The Forest of Hands and Teeth

The first words I spoke upon finishing this book–about fifteen minutes ago–were ‘I can’t believe I read that entire book for that ending’.  My husband asked ‘it was THAT bad?’–and no, it wasn’t ‘that bad’.  I guess not, anyway.  It was a good book.  It held my attention for the past two days, and I finished it quickly–that typically means that I liked it.  And I went online to find out when the companion book–not sequel, companion book (see below for an explanation of that)–comes out.  So I must have liked it.  Right?

Here’s the problem with ‘Teeth’.  It was utterly unbelievable at times.  And it was a story that takes place under unbelievable circumstances; a basic summary of the book would be…girl lives in post zombie apocalypse, and living in a post zombie apocalypse, well…it sucks.  If this sounds like it is a horror novel, well, you’re wrong.  The zombies don’t seem to bother anyone–so much so that even while being pulled at by said zombies (though they ARE behind a fence) and even after watching your own mother turn into one (don’t worry, this is not a spoiler, it happens in the first ten pages), the main character still has time to contemplate why the boy she likes does not like her back.  So NOW you’re thinking ‘oh–well it is a funny story, then’.  Wrong again.  This book really takes itself seriously, even when moaning zombies surround a house harboring a teenage girl who is excited about her first kiss.  I mean seriously?

Ok.  Maybe I didn’t like the book.  Except that I DID like the book.  I am so torn.  I don’t know.  Read it yourself and come to your own conclusion.  Clearly I don’t have one of my own.

The Hunger Games and Catching Fire

The Hunger Games

Katniss lives in District 12, the farthest district away from the Capitol in a futuristic dystopia (that means that life is not so good); the Capitol has complete control of everyone and everything, including the Hunger Games.  The Hunger Games are a kind of extreme reality show where contestants, chosen at random by lottery, are forced to fight to the death.  As a main character in this story, Katniss is, of course, one of the contestants.

There is little I can say about this book–and its sequel Catching Fire, which I liked just as much (though something that happened in Chapter 10 did annoy me, though briefly)–that will be as true as this…it is amazing.  Read it.  Share it with others.  I’ve not read a book I’ve enjoyed this much in a long, long time.

Warning–it is a little sad.

The Compound

The Compound

What can I say, I love end of the world stories–and this one was no exception.  Living underground for the past six years, Eli was ‘protected’ by his billionaire father at the time of a great nuclear attack.  The billionaire dad built a bomb shelter so fancy, it made me wonder why anyone would want to leave…and then I kept reading, and found out why.  This book is a real page turner;  I finished it in one evening, not because it was a quick read, but because reading it was ALL I DID until it was finished.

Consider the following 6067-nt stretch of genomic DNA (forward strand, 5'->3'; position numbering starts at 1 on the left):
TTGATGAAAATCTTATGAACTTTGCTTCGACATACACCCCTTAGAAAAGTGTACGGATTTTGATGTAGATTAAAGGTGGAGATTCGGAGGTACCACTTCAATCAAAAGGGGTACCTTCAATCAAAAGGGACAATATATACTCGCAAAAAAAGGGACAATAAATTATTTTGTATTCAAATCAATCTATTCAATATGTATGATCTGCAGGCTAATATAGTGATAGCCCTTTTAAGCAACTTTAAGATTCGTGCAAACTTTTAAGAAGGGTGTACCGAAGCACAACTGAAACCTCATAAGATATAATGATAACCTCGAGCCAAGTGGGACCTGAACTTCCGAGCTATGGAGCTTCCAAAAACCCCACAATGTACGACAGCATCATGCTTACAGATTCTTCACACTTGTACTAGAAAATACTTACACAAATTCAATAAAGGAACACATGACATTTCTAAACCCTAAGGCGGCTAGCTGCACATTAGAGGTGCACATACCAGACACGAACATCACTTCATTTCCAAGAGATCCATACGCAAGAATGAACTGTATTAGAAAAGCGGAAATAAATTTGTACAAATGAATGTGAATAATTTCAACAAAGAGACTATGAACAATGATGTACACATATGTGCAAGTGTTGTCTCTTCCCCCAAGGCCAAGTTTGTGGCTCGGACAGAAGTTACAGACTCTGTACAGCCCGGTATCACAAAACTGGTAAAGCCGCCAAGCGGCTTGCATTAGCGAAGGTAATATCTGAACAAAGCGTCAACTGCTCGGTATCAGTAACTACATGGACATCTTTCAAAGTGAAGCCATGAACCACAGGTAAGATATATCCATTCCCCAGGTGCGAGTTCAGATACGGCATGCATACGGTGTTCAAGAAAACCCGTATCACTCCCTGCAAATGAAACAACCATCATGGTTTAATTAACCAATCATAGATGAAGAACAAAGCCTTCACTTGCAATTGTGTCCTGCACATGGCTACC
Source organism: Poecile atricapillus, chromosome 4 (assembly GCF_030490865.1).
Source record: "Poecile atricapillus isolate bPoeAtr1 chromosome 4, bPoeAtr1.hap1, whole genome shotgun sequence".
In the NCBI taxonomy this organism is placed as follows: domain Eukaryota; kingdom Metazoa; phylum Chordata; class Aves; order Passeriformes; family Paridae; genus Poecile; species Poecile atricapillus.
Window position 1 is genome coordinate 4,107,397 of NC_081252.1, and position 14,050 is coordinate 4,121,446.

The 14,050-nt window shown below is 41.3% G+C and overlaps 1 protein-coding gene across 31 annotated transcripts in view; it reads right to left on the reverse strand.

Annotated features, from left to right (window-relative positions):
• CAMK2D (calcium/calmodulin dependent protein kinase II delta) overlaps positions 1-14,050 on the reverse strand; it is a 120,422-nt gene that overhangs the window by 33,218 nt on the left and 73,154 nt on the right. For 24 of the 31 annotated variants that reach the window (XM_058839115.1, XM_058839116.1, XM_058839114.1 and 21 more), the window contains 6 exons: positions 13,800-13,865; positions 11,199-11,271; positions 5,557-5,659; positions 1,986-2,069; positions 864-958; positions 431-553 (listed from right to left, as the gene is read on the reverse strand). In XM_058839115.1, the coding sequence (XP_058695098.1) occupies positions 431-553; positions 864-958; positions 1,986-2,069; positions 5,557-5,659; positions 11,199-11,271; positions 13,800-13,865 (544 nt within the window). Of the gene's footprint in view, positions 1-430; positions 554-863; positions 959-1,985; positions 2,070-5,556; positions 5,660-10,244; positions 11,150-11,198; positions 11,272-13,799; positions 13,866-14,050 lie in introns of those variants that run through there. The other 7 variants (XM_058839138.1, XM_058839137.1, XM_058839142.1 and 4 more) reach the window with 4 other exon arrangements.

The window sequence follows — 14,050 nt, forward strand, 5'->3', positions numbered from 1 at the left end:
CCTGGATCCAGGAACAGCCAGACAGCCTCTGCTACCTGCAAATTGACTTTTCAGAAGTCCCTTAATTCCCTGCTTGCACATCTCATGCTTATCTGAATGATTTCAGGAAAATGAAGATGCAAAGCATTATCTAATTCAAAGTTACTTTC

The Dead and the Gone

The Dead and the Gone

This is not really a sequel to ‘Life as We Knew It’; it is more like a companion book, kind of like the Giver books by Lois Lowry.  In both novels, the main premise is that the moon got knocked out of its orbit by a meteor, and this causes all kinds of terrible environmental disasters that threaten to eradicate the human race.  ‘Life’ takes place in an unnamed suburb and is told from the point of view of a girl, whereas this book, ‘The Dead and the Gone’ is told from the point of view of a 17 year old Puerto Rican American living in New York City.

I read this book because I had a love/hate relationship with ‘Life’; my relationship with ‘Dead and Gone’ was more hate/hate.  It is not a badly written book, and it most certainly is a page turner, and anyone who read ‘Life’ will want to read it to the end, as I did.  But it is SO DEPRESSING.  Additionally, while I’m one of the biggest anti-censorship advocates I know, I won’t say kids shouldn’t read this book, but I will say that I’d think twice about giving it to a younger child.  There is no language, no sexuality, no drug use, not even any real violence…it is just…disturbing.  Imagine what would happen in NYC if electricity stopped and food supplies stopped and water became polluted and the sun got blocked out…whatever you are imagining, that’s what goes on in this story.  May this type of tragedy NEVER actually become a reality.